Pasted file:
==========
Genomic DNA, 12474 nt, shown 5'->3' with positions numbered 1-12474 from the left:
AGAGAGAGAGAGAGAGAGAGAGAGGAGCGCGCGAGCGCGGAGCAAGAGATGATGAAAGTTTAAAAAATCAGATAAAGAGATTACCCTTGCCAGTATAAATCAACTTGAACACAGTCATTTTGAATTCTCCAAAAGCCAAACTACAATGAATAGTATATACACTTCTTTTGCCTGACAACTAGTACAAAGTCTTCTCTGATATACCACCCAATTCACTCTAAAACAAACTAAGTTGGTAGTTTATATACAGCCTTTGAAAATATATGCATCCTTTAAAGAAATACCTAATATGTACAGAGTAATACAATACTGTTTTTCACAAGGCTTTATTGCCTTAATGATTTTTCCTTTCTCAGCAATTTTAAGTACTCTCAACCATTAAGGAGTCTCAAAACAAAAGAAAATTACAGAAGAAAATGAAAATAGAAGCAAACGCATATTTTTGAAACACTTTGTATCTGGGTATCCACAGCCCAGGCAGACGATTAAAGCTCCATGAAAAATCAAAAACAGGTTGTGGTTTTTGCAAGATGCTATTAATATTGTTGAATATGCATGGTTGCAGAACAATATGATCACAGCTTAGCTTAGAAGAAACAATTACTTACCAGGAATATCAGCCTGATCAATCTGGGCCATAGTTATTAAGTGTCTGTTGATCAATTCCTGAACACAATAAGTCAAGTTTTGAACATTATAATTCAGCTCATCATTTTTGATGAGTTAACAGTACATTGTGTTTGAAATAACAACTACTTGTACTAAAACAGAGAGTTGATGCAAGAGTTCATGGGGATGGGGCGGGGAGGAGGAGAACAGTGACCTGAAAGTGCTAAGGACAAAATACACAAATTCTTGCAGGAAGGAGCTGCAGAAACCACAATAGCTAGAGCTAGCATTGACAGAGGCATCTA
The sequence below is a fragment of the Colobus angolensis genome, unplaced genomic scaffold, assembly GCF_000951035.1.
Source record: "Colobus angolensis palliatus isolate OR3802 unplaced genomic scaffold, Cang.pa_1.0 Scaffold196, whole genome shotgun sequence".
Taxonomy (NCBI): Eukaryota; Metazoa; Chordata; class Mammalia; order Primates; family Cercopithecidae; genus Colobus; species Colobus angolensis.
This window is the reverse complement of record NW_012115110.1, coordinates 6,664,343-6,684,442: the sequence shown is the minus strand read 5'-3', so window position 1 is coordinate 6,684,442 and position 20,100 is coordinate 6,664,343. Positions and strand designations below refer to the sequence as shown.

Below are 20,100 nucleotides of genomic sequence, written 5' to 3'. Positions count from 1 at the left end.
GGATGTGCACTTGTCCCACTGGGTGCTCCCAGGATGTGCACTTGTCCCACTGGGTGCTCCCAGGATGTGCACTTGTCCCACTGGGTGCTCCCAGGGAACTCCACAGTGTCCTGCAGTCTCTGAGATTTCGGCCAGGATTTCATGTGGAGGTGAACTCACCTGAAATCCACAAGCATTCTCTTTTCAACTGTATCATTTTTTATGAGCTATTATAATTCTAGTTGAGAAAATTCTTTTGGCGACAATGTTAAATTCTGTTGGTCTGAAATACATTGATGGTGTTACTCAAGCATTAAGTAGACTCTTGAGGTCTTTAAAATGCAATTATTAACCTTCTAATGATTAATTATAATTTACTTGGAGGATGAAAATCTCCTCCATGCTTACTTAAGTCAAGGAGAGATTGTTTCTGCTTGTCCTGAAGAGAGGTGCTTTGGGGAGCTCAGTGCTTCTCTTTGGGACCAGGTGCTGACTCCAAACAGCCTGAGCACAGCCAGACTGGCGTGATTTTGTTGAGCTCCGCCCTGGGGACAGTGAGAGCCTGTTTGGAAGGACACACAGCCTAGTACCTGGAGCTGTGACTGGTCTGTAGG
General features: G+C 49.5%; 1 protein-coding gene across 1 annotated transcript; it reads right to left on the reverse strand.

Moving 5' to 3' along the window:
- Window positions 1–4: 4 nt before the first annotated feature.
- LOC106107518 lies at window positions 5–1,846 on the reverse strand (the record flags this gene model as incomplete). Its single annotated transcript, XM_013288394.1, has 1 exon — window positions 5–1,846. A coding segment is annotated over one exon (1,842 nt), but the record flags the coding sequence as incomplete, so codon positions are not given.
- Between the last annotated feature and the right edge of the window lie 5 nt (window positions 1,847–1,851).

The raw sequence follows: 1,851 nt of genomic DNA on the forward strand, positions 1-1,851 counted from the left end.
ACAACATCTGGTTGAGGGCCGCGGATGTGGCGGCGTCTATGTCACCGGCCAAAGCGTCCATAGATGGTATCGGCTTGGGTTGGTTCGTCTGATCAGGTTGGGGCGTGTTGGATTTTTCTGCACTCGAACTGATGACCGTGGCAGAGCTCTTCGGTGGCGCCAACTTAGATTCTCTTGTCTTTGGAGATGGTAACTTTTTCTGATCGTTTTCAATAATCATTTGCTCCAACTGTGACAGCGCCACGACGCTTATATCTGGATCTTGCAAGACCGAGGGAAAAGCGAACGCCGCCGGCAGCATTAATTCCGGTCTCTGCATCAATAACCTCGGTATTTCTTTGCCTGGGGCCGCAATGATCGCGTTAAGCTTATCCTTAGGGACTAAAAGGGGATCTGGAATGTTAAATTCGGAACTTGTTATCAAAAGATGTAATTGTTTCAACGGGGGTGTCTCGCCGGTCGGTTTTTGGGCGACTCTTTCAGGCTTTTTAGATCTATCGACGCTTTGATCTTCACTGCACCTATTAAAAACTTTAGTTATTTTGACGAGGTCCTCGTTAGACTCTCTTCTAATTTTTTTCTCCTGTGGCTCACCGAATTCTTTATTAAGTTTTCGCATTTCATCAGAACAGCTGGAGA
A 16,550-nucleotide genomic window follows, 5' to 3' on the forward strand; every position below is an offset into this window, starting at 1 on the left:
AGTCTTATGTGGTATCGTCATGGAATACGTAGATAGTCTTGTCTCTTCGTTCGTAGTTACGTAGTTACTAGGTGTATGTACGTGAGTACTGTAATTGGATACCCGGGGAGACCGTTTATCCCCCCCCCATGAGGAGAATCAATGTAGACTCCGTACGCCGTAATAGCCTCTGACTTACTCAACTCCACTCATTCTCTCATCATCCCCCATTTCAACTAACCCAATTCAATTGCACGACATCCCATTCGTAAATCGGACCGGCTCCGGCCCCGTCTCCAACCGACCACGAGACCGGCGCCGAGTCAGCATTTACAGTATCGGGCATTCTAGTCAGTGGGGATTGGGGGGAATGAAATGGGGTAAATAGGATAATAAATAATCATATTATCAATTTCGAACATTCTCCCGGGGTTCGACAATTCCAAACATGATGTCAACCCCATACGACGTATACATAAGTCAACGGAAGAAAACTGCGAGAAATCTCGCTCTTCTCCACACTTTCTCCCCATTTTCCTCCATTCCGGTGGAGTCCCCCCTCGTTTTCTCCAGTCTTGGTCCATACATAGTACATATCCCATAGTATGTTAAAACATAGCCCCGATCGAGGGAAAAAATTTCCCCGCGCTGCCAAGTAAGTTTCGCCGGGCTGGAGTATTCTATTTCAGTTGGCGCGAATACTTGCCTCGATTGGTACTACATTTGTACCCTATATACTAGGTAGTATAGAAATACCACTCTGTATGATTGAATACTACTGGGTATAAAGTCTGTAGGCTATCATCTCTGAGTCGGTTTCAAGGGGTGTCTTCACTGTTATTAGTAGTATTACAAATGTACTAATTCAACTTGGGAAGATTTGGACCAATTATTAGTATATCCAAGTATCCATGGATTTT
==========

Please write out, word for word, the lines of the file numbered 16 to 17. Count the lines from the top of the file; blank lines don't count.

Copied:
A 16,550-nucleotide genomic window follows, 5' to 3' on the forward strand; every position below is an offset into this window, starting at 1 on the left:
AGTCTTATGTGGTATCGTCATGGAATACGTAGATAGTCTTGTCTCTTCGTTCGTAGTTACGTAGTTACTAGGTGTATGTACGTGAGTACTGTAATTGGATACCCGGGGAGACCGTTTATCCCCCCCCCATGAGGAGAATCAATGTAGACTCCGTACGCCGTAATAGCCTCTGACTTACTCAACTCCACTCATTCTCTCATCATCCCCCATTTCAACTAACCCAATTCAATTGCACGACATCCCATTCGTAAATCGGACCGGCTCCGGCCCCGTCTCCAACCGACCACGAGACCGGCGCCGAGTCAGCATTTACAGTATCGGGCATTCTAGTCAGTGGGGATTGGGGGGAATGAAATGGGGTAAATAGGATAATAAATAATCATATTATCAATTTCGAACATTCTCCCGGGGTTCGACAATTCCAAACATGATGTCAACCCCATACGACGTATACATAAGTCAACGGAAGAAAACTGCGAGAAATCTCGCTCTTCTCCACACTTTCTCCCCATTTTCCTCCATTCCGGTGGAGTCCCCCCTCGTTTTCTCCAGTCTTGGTCCATACATAGTACATATCCCATAGTATGTTAAAACATAGCCCCGATCGAGGGAAAAAATTTCCCCGCGCTGCCAAGTAAGTTTCGCCGGGCTGGAGTATTCTATTTCAGTTGGCGCGAATACTTGCCTCGATTGGTACTACATTTGTACCCTATATACTAGGTAGTATAGAAATACCACTCTGTATGATTGAATACTACTGGGTATAAAGTCTGTAGGCTATCATCTCTGAGTCGGTTTCAAGGGGTGTCTTCACTGTTATTAGTAGTATTACAAATGTACTAATTCAACTTGGGAAGATTTGGACCAATTATTAGTATATCCAAGTATCCATGGATTTT